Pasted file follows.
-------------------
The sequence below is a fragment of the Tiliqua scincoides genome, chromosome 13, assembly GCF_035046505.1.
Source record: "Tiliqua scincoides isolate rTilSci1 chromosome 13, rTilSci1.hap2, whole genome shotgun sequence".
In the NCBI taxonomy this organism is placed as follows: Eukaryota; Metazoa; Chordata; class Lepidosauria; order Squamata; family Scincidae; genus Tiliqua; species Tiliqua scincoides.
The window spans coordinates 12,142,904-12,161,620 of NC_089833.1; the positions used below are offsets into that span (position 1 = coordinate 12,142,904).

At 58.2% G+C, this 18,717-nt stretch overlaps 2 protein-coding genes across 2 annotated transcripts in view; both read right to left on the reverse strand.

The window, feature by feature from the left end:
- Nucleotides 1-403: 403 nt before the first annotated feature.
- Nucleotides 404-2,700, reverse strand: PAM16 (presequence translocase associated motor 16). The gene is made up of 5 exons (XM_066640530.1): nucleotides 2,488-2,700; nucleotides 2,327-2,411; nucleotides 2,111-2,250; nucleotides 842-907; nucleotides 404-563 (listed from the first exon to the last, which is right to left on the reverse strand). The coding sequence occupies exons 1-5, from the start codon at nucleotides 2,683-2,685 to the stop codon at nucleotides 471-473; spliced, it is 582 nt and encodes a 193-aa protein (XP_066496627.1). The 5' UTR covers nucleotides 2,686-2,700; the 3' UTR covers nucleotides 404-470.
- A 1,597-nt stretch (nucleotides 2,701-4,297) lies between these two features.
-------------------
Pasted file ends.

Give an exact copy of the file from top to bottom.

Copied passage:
The sequence below is a fragment of the Tiliqua scincoides genome, chromosome 13, assembly GCF_035046505.1.
Source record: "Tiliqua scincoides isolate rTilSci1 chromosome 13, rTilSci1.hap2, whole genome shotgun sequence".
In the NCBI taxonomy this organism is placed as follows: Eukaryota; Metazoa; Chordata; class Lepidosauria; order Squamata; family Scincidae; genus Tiliqua; species Tiliqua scincoides.
The window spans coordinates 12,142,904-12,161,620 of NC_089833.1; the positions used below are offsets into that span (position 1 = coordinate 12,142,904).

At 58.2% G+C, this 18,717-nt stretch overlaps 2 protein-coding genes across 2 annotated transcripts in view; both read right to left on the reverse strand.

The window, feature by feature from the left end:
- Nucleotides 1-403: 403 nt before the first annotated feature.
- Nucleotides 404-2,700, reverse strand: PAM16 (presequence translocase associated motor 16). The gene is made up of 5 exons (XM_066640530.1): nucleotides 2,488-2,700; nucleotides 2,327-2,411; nucleotides 2,111-2,250; nucleotides 842-907; nucleotides 404-563 (listed from the first exon to the last, which is right to left on the reverse strand). The coding sequence occupies exons 1-5, from the start codon at nucleotides 2,683-2,685 to the stop codon at nucleotides 471-473; spliced, it is 582 nt and encodes a 193-aa protein (XP_066496627.1). The 5' UTR covers nucleotides 2,686-2,700; the 3' UTR covers nucleotides 404-470.
- A 1,597-nt stretch (nucleotides 2,701-4,297) lies between these two features.